A Message for Caregivers
by Maryann Schacht, LCSW, BCD
The holidays approach again. When illness is a houseguest, it may seem hard to feel festive and be "of good cheer." But you and the person you care for can find new and more meaningful ways to enjoy this holiday season.
Many caregivers attempt to carry on as if the elephant of illness was not squatting in the living room. You pretend nothing has changed, but the big elephant keeps on trumpeting. You wake up exhausted and fall asleep dissatisfied. The person you're caring for might not feel like celebrating this year.
Often caregivers and receivers adopt a stoic stance. Friends come by, pat you on the back, and admire the loving personas on display. Their attitudes reinforce the role-playing, so you stifle feelings and attempt to carry on. This is nonproductive behavior. You short-change yourself when you smile and chat about the weather. Covering up reality drains energy. Sharing can be restorative.
Ask for Help
It isn't unusual (particularly this time of year) to find yourself face-to-face with the specter of envy.
"How come other folks have it so easy? How can they talk about fashions while I'm dealing with feeding tubes?" The kid in you cries out, "I want to go to the party." You can do it.
Don't be afraid to ask for help. Everyone feels better when they're allowed to be useful. Give your family and friends the chance to help. Accept the gifts of caring. Relax that stiff upper lip. Consider this an ADGE (another darn growing experience.)
Give Yourself a Break
If the person you care for wants to stay home when you want to go out, allow that choice graciously. You can give yourself permission to take care of yourself and make arrangements to leave him or her in competent hands. It is ok not to be the caregiver every minute and every hour of the day. A family member, neighbor, or other volunteer could enjoy the chance to watch an adventure film or play a game of cards. Shifts in routine can provide great relief. It is always important to take breaks, especially during the holidays. You will come back refreshed after enjoying the goodies, the punch, and, above all, the conversation.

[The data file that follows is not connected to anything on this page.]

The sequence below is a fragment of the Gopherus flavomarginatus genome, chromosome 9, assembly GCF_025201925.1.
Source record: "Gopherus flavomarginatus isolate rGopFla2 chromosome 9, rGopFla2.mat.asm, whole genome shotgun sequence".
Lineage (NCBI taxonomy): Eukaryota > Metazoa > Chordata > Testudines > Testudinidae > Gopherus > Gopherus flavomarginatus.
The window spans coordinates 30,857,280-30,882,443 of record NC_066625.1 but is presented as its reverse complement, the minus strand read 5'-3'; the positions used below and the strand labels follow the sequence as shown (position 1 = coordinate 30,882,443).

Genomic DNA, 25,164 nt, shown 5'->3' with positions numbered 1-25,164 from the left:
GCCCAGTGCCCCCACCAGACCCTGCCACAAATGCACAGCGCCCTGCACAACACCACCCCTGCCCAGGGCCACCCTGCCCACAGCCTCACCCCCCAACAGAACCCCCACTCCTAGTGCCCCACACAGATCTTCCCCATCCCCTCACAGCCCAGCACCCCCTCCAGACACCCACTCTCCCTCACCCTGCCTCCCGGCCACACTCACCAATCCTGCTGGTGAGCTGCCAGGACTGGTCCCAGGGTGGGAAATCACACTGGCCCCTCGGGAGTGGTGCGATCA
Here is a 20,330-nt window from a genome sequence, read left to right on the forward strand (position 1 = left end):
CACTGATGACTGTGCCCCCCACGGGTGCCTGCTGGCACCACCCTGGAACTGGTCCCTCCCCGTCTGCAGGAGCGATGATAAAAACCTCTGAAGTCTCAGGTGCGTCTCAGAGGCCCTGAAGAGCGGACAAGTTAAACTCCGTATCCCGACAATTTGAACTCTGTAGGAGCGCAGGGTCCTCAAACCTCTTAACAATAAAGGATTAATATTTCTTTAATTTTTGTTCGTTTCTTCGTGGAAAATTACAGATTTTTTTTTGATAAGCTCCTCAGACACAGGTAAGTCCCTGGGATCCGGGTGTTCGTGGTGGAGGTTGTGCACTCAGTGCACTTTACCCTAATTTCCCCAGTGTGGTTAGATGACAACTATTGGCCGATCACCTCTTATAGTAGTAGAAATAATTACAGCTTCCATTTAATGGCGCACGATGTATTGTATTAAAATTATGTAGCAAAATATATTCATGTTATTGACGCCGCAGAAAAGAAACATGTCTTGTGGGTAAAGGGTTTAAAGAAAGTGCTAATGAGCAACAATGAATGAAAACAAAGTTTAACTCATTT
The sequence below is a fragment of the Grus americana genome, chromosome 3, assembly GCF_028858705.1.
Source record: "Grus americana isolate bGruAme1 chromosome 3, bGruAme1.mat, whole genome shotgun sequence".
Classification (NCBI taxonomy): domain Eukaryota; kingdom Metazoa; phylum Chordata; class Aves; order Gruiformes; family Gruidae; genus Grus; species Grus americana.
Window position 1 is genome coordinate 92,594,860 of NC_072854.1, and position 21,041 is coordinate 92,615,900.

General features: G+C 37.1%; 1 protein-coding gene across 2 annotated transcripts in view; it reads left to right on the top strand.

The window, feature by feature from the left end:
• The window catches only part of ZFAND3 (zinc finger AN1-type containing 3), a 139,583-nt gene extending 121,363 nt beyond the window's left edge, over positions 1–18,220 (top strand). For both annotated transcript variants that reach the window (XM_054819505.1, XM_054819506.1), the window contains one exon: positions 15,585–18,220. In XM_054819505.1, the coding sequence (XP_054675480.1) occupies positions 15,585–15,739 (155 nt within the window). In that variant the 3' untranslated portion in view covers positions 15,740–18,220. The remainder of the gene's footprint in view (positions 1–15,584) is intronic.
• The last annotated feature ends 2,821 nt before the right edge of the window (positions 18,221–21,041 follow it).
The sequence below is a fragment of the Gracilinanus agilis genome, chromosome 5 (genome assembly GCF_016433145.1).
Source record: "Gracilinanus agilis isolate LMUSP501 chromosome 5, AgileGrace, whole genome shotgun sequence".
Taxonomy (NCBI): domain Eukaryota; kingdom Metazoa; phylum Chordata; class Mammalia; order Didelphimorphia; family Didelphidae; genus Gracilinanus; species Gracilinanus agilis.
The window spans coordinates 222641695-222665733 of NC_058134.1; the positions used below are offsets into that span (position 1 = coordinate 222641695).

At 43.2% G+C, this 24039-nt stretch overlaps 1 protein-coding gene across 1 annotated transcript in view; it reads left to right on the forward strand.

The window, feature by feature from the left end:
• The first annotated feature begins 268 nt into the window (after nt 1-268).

When you force yourself to stay home, you have to deal with the deprivation. If you aren't clear about leaving, you have to confront guilt. When you're stuck in indecision, feelings of helplessness multiply. "Ought" and "Should" are extremely powerful. Too many people let overbearing super-egos govern their actions. Think it through, talk it over together, and take care of both of you. You are both entitled to time away from each other. Much as you love each other, you do have your own life story.
The Gift of Honesty
It takes courage to be a caregiver and bravery to keep a relationship honest. When you acknowledge your feelings and choose either to act or not to act on them, you get to live in the moment. You take charge.
Trying to prove your competence too easily slips into becoming directive and demanding. Talk to your partner. Reach for the bond that exists between you. Let each other know you are in this together. You regain your power to choose every time you acknowledge reality.
You might decide to have your own private party. Focus on making it a beautiful party. Create a special bond through memory. Remember that nurturing means listening to what a patient wants, not insisting on what you want him or her to want.
A New Etiquette
The invitations pile up and the person you care for may want to go to some special events. Don't let fears or uncertainty hold him back. Help her to make peace with the fact that it's fine not to eat what everyone else piles on their plates. What people choose to eat doesn't matter as much as the pleasure of their company. True friends will see him for who he really is and accept external changes. The patient is the same inside as she was before the illness. Cancer does not define anyone! Patients are who they are. The more comfortable you both become with that reality, the more others can grow to understand it. Worrying about what people are saying or thinking about you puts unnecessary stones in your path. Kick those rocks away. Remember that whatever anyone else thinks is their problem, not yours.